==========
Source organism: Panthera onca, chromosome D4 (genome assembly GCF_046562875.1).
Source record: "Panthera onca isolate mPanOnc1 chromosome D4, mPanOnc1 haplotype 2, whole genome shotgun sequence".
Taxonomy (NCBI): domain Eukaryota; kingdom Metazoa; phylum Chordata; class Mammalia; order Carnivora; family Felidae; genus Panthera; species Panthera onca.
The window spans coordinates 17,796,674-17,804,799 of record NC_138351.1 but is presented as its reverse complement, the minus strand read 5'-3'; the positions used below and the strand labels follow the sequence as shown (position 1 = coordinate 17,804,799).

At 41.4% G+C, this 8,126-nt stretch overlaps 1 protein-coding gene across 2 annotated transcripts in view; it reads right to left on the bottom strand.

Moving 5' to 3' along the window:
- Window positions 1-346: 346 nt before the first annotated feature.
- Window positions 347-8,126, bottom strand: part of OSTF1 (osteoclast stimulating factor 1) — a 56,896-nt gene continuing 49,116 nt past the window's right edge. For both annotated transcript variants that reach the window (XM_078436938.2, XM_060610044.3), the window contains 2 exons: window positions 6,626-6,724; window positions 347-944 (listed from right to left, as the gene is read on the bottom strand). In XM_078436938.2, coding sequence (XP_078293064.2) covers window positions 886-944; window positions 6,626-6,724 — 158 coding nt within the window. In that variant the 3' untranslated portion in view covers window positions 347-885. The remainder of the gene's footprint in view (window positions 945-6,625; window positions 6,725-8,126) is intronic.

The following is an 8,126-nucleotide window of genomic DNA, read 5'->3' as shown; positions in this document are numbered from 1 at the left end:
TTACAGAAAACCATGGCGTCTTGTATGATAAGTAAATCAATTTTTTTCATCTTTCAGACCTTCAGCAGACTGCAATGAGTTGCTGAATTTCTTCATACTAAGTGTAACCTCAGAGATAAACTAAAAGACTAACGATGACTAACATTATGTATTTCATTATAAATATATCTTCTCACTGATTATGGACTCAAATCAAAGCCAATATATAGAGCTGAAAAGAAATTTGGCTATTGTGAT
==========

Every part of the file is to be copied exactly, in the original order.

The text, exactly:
Source organism: Panthera onca, chromosome D4 (genome assembly GCF_046562875.1).
Source record: "Panthera onca isolate mPanOnc1 chromosome D4, mPanOnc1 haplotype 2, whole genome shotgun sequence".
Taxonomy (NCBI): domain Eukaryota; kingdom Metazoa; phylum Chordata; class Mammalia; order Carnivora; family Felidae; genus Panthera; species Panthera onca.
The window spans coordinates 17,796,674-17,804,799 of record NC_138351.1 but is presented as its reverse complement, the minus strand read 5'-3'; the positions used below and the strand labels follow the sequence as shown (position 1 = coordinate 17,804,799).

At 41.4% G+C, this 8,126-nt stretch overlaps 1 protein-coding gene across 2 annotated transcripts in view; it reads right to left on the bottom strand.

Moving 5' to 3' along the window:
- Window positions 1-346: 346 nt before the first annotated feature.
- Window positions 347-8,126, bottom strand: part of OSTF1 (osteoclast stimulating factor 1) — a 56,896-nt gene continuing 49,116 nt past the window's right edge. For both annotated transcript variants that reach the window (XM_078436938.2, XM_060610044.3), the window contains 2 exons: window positions 6,626-6,724; window positions 347-944 (listed from right to left, as the gene is read on the bottom strand). In XM_078436938.2, coding sequence (XP_078293064.2) covers window positions 886-944; window positions 6,626-6,724 — 158 coding nt within the window. In that variant the 3' untranslated portion in view covers window positions 347-885. The remainder of the gene's footprint in view (window positions 945-6,625; window positions 6,725-8,126) is intronic.

The following is an 8,126-nucleotide window of genomic DNA, read 5'->3' as shown; positions in this document are numbered from 1 at the left end:
TTACAGAAAACCATGGCGTCTTGTATGATAAGTAAATCAATTTTTTTCATCTTTCAGACCTTCAGCAGACTGCAATGAGTTGCTGAATTTCTTCATACTAAGTGTAACCTCAGAGATAAACTAAAAGACTAACGATGACTAACATTATGTATTTCATTATAAATATATCTTCTCACTGATTATGGACTCAAATCAAAGCCAATATATAGAGCTGAAAAGAAATTTGGCTATTGTGAT